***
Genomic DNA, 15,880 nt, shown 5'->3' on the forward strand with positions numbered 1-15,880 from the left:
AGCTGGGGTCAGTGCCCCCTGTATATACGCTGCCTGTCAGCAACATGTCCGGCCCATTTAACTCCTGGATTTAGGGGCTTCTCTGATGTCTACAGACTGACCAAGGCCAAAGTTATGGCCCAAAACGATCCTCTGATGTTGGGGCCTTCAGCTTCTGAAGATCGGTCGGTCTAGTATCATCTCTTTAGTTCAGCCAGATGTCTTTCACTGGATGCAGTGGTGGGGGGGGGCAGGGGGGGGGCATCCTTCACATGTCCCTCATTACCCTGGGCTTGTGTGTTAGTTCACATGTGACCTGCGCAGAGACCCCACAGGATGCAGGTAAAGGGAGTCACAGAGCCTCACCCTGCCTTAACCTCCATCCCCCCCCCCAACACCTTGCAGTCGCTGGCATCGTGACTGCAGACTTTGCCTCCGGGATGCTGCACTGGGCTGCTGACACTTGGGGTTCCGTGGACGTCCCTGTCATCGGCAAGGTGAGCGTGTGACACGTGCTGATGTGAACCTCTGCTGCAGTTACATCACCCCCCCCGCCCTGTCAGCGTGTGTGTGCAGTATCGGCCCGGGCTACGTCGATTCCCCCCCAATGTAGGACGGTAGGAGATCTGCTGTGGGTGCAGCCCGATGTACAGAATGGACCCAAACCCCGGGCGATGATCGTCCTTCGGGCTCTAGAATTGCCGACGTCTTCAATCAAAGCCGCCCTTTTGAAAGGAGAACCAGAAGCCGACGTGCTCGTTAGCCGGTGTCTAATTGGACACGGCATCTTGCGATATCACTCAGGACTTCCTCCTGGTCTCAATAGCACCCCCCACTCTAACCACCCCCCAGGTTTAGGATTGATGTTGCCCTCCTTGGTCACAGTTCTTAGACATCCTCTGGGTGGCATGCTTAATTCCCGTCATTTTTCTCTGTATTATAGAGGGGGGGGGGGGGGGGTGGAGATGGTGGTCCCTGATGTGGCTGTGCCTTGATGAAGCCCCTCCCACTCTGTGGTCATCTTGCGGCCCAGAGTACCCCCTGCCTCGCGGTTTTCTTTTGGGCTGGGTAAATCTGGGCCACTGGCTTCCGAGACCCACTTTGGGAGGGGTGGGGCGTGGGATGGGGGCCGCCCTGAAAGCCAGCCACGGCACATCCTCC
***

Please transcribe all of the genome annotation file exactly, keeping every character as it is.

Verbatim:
Genomic DNA, 15,880 nt, shown 5'->3' on the forward strand with positions numbered 1-15,880 from the left:
AGCTGGGGTCAGTGCCCCCTGTATATACGCTGCCTGTCAGCAACATGTCCGGCCCATTTAACTCCTGGATTTAGGGGCTTCTCTGATGTCTACAGACTGACCAAGGCCAAAGTTATGGCCCAAAACGATCCTCTGATGTTGGGGCCTTCAGCTTCTGAAGATCGGTCGGTCTAGTATCATCTCTTTAGTTCAGCCAGATGTCTTTCACTGGATGCAGTGGTGGGGGGGGGCAGGGGGGGGGCATCCTTCACATGTCCCTCATTACCCTGGGCTTGTGTGTTAGTTCACATGTGACCTGCGCAGAGACCCCACAGGATGCAGGTAAAGGGAGTCACAGAGCCTCACCCTGCCTTAACCTCCATCCCCCCCCCCAACACCTTGCAGTCGCTGGCATCGTGACTGCAGACTTTGCCTCCGGGATGCTGCACTGGGCTGCTGACACTTGGGGTTCCGTGGACGTCCCTGTCATCGGCAAGGTGAGCGTGTGACACGTGCTGATGTGAACCTCTGCTGCAGTTACATCACCCCCCCCGCCCTGTCAGCGTGTGTGTGCAGTATCGGCCCGGGCTACGTCGATTCCCCCCCAATGTAGGACGGTAGGAGATCTGCTGTGGGTGCAGCCCGATGTACAGAATGGACCCAAACCCCGGGCGATGATCGTCCTTCGGGCTCTAGAATTGCCGACGTCTTCAATCAAAGCCGCCCTTTTGAAAGGAGAACCAGAAGCCGACGTGCTCGTTAGCCGGTGTCTAATTGGACACGGCATCTTGCGATATCACTCAGGACTTCCTCCTGGTCTCAATAGCACCCCCCACTCTAACCACCCCCCAGGTTTAGGATTGATGTTGCCCTCCTTGGTCACAGTTCTTAGACATCCTCTGGGTGGCATGCTTAATTCCCGTCATTTTTCTCTGTATTATAGAGGGGGGGGGGGGGGGGTGGAGATGGTGGTCCCTGATGTGGCTGTGCCTTGATGAAGCCCCTCCCACTCTGTGGTCATCTTGCGGCCCAGAGTACCCCCTGCCTCGCGGTTTTCTTTTGGGCTGGGTAAATCTGGGCCACTGGCTTCCGAGACCCACTTTGGGAGGGGTGGGGCGTGGGATGGGGGCCGCCCTGAAAGCCAGCCACGGCACATCCTCC